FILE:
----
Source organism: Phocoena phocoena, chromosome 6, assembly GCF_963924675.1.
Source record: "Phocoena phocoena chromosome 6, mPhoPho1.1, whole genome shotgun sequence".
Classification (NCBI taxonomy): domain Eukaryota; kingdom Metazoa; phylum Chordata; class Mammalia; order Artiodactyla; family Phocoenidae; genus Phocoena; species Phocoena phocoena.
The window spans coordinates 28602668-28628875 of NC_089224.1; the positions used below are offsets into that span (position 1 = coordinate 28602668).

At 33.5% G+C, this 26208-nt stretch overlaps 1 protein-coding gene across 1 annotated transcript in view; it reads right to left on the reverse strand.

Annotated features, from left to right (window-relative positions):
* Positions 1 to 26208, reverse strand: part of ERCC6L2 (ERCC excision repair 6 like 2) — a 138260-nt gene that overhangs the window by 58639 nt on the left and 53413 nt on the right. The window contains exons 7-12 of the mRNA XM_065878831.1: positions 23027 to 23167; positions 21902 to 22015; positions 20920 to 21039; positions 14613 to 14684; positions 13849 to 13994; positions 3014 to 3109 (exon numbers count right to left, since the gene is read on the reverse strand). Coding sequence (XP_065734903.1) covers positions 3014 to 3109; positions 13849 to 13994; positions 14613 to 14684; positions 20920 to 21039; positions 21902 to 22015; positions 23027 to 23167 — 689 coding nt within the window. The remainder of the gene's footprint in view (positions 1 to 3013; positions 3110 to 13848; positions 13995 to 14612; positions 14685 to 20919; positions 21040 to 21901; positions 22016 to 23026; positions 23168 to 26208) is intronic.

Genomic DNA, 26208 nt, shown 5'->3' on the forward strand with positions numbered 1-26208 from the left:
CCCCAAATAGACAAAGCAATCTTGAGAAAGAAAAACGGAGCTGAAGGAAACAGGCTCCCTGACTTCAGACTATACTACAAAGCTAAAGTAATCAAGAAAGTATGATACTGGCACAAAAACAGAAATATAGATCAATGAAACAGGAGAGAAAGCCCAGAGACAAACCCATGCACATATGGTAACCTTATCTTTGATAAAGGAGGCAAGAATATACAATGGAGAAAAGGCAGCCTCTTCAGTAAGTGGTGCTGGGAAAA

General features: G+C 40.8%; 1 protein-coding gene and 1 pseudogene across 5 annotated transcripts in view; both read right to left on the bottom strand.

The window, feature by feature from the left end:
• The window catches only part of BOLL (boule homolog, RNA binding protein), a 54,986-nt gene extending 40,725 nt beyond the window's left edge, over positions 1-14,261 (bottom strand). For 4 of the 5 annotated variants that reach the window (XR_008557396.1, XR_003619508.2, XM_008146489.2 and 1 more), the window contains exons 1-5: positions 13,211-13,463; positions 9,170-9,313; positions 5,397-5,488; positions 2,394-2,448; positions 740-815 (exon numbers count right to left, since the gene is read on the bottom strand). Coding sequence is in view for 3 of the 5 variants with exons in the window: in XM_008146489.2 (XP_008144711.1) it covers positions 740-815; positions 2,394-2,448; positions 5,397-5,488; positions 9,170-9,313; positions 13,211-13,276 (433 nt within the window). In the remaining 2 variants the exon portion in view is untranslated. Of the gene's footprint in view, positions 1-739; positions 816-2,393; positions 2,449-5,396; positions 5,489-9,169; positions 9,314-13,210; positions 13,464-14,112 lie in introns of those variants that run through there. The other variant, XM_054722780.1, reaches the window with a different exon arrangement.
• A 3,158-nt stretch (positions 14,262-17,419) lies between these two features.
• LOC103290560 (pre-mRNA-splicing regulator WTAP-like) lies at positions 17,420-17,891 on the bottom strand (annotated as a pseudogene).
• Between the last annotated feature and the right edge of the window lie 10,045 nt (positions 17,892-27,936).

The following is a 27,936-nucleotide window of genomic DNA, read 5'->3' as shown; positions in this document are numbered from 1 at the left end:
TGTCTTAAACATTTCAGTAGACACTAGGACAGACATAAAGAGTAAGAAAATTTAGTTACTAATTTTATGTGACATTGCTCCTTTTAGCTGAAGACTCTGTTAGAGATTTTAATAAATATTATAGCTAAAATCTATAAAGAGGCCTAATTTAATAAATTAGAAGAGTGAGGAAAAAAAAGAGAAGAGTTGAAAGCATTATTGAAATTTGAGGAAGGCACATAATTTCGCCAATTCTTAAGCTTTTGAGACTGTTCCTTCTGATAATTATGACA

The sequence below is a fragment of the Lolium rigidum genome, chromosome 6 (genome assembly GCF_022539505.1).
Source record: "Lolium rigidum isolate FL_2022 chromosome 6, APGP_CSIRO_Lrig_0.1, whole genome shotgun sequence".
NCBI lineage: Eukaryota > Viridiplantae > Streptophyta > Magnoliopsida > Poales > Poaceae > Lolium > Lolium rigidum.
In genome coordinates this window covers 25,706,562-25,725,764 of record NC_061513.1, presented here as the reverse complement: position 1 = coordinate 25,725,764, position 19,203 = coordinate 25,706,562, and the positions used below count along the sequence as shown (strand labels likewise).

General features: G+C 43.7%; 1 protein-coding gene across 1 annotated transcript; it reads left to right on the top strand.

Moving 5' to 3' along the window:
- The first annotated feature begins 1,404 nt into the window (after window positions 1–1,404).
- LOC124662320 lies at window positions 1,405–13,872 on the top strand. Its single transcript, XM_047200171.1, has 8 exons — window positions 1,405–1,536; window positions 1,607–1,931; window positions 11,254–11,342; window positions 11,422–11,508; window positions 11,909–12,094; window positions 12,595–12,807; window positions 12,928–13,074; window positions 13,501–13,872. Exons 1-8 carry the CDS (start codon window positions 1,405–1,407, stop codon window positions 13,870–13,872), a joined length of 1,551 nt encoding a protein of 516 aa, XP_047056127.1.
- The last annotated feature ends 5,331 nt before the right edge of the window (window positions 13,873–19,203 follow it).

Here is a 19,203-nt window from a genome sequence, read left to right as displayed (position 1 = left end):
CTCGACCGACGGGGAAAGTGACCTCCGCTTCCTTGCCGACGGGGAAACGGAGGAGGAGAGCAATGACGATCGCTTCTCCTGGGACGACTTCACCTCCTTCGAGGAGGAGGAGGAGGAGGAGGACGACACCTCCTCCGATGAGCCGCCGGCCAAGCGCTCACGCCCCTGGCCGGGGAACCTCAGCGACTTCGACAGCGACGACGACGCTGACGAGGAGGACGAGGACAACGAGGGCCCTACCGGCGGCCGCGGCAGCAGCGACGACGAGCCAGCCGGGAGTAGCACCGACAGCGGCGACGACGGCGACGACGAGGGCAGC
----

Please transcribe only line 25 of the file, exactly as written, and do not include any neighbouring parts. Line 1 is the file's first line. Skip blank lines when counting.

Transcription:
- LOC124662320 lies at window positions 1,405–13,872 on the top strand. Its single transcript, XM_047200171.1, has 8 exons — window positions 1,405–1,536; window positions 1,607–1,931; window positions 11,254–11,342; window positions 11,422–11,508; window positions 11,909–12,094; window positions 12,595–12,807; window positions 12,928–13,074; window positions 13,501–13,872. Exons 1-8 carry the CDS (start codon window positions 1,405–1,407, stop codon window positions 13,870–13,872), a joined length of 1,551 nt encoding a protein of 516 aa, XP_047056127.1.